Antiviral drugs in influenza: an adjunct to vaccination in some situations.Prescrire Int 2006; 15(81):21-30PI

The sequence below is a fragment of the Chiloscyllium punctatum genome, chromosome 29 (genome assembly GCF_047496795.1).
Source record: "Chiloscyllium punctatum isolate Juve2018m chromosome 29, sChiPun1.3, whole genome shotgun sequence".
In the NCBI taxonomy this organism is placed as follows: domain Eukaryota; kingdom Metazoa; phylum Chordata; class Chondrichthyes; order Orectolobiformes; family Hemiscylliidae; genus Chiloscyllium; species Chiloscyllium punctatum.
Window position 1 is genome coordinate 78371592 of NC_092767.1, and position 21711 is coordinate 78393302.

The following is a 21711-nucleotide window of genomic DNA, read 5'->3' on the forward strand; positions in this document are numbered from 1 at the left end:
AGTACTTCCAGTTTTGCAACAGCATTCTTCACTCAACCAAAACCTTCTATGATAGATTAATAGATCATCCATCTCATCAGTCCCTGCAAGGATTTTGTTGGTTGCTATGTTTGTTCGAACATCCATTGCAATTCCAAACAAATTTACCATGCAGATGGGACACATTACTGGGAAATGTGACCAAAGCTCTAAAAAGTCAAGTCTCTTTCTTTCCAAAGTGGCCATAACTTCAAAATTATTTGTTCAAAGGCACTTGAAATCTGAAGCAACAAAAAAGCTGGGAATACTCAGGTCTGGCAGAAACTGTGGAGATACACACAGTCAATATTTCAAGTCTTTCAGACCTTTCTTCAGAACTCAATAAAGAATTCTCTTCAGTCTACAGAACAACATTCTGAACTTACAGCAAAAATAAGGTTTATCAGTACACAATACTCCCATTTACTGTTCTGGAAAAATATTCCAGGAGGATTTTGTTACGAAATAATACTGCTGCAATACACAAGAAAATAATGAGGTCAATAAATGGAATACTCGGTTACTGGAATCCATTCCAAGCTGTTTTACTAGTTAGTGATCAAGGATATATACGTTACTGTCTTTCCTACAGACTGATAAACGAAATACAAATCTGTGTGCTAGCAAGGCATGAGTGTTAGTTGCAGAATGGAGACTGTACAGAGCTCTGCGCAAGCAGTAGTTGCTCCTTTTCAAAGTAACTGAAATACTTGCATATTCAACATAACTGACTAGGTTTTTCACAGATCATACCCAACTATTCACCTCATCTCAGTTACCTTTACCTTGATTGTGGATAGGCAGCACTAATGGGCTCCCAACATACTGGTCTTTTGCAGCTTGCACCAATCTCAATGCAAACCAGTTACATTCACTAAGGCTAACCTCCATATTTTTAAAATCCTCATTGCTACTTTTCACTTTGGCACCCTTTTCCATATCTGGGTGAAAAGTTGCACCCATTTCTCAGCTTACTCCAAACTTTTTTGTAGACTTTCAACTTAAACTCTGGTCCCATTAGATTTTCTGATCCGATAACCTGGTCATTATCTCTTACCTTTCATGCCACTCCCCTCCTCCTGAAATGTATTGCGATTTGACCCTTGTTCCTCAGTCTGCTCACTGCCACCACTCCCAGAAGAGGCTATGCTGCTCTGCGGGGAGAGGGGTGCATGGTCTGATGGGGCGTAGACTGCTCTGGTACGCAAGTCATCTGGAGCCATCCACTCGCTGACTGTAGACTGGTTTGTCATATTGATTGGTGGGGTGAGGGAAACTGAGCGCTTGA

(1) Influenza is a common acute respiratory disease due to a virus that causes annual seasonal epidemics. Three major pandemics occurred in the 20th century, in 1918-1919, 1957 and 1968, mainly due to genetic variants of type A influenza virus. (2) In temperate regions the incidence of hospitalisation increases during annual influenza epidemics. More than 90% of deaths linked to influenza involve people over 65 years of age. (3) The clinical manifestations of influenza virus infection are non specific. The main complications are secondary bacterial respiratory tract infections (especially pneumonia); those most at risk are people over 65, infants less than one year old, and people with underlying chronic disorders (pulmonary, cardiac, renal or metabolic) or immune deficiencies. (4) Vaccination is the main preventive measure. During most years the vaccine strain closely matches the epidemic strain. In relative terms, vaccination of people over 65 reduces the number of deaths linked to influenza by about 80%, hospitalisation and pneumonia by about 50%, and symptomatic influenza by about 30%. Yearly vaccination is recommended for younger people with serious chronic disease. (5) Three antiviral drugs are currently approved in France for prevention or treatment of influenza: amantadine and the neuraminidase inhibitors zanamivir and oseltamivir. (6) Efficacy of antiviral drugs has not been evaluated in comparative randomised trials in which death and influenza complications were the primary outcome measures. (7) A systematic review of 20 comparative randomised trials involving about 2500 healthy people showed that amantadine reduced the frequency of flu-like syndromes by about 7% in absolute terms (26.3% versus 33.1% with placebo). Zanamivir and oseltamivir have only been shown to reduce the frequency of serologically confirmed episodes of influenza (0.4% to 2.5%, compared to 4.4% to 14.9% with placebo). (8) In a randomised placebo-controlled trial of oseltamivir, involving 548 institutionalised subjects over 65 years of age, more than 80% of whom had been vaccinated, respiratory tract infections were less frequent in the oseltamivir group, but the relevance of this result is undermined by the small number of observed cases. (9) Efficacy of antiviral drugs on avian influenza (bird flu) was studied during a 2003 Dutch outbreak due to a type A/H7N7 virus. Among the 38 exposed persons who were treated, about 3% developed symptoms, compared with about 10% of 52 exposed persons who refused treatment (p = 0.38). The low statistical power and the lack of randomisation rule out any firm conclusions on preventive effects. (10) The three antiviral drugs have different profiles of adverse effects and drug interactions. Amantadine carries a risk of neuropsychological, atropinic and dopaminergic adverse effects, and can interact with drugs that have similar effects. Zanamivir carries a risk of life-threatening bronchospasm. Oseltamivir was approved relatively recently and its full spectrum of adverse effects is not yet known; its main adverse effects appear to be mild gastrointestinal disturbances, although a few cases of serious cutaneous reactions have been reported. (11) In vitro resistance to the three drugs has been demonstrated, but the possible clinical and epidemiological consequences are unclear. (12) In situations warranting antiviral therapy for the prevention of influenza, oseltamivir, at a dose of 75 mg/day for 10 days, is the drug with the best risk-benefit balance. Its use should be limited to situations where a major potential benefit exists in order to avoid selection for resistant strains. (13) Testing of oseltamivir in children is limited. Oseltamivir should be avoided during pregnancy, because of evidence that it may harm the unborn child. (14) In practice, the use of antiviral drugs in otherwise healthy adults and children is not generally recommended. (15) Despite the lack of convincing data regarding the efficacy of oseltamivir in preventing complications of influenza, its effect on documented infections suggests it may be useful for unvaccinated individuals who are at high risk of infection and severe complications. Under these conditions, treatment should be started within 48 hours after contact with a person who has flu-like symptoms during a seasonal epidemic; residents in institutions in which influenza cases occur may also qualify for preventive treatment. Other preventive measures should also be used, including immediate vaccination, case isolation, use of face masks, and more frequent hand washing. (16) During seasonal influenza epidemics due to viral strains against which the current vaccine is of limited effectiveness, the utility, target populations and optimal duration of preventive antiviral treatment must be determined by examining the groups most at risk and the severity of complications. (17) Most flu-like syndromes are not due to the influenza virus, and the preventive effect of antiviral drugs on complications in persons at risk has not yet been demonstrated. (18) In practice, antiviral drugs are not an alternative to influenza vaccination, but may be a useful adjunct in some situations. It is best to limit their use to short-term prophylaxis of vulnerable persons in situations where the risk of contracting influenza virus infection is high.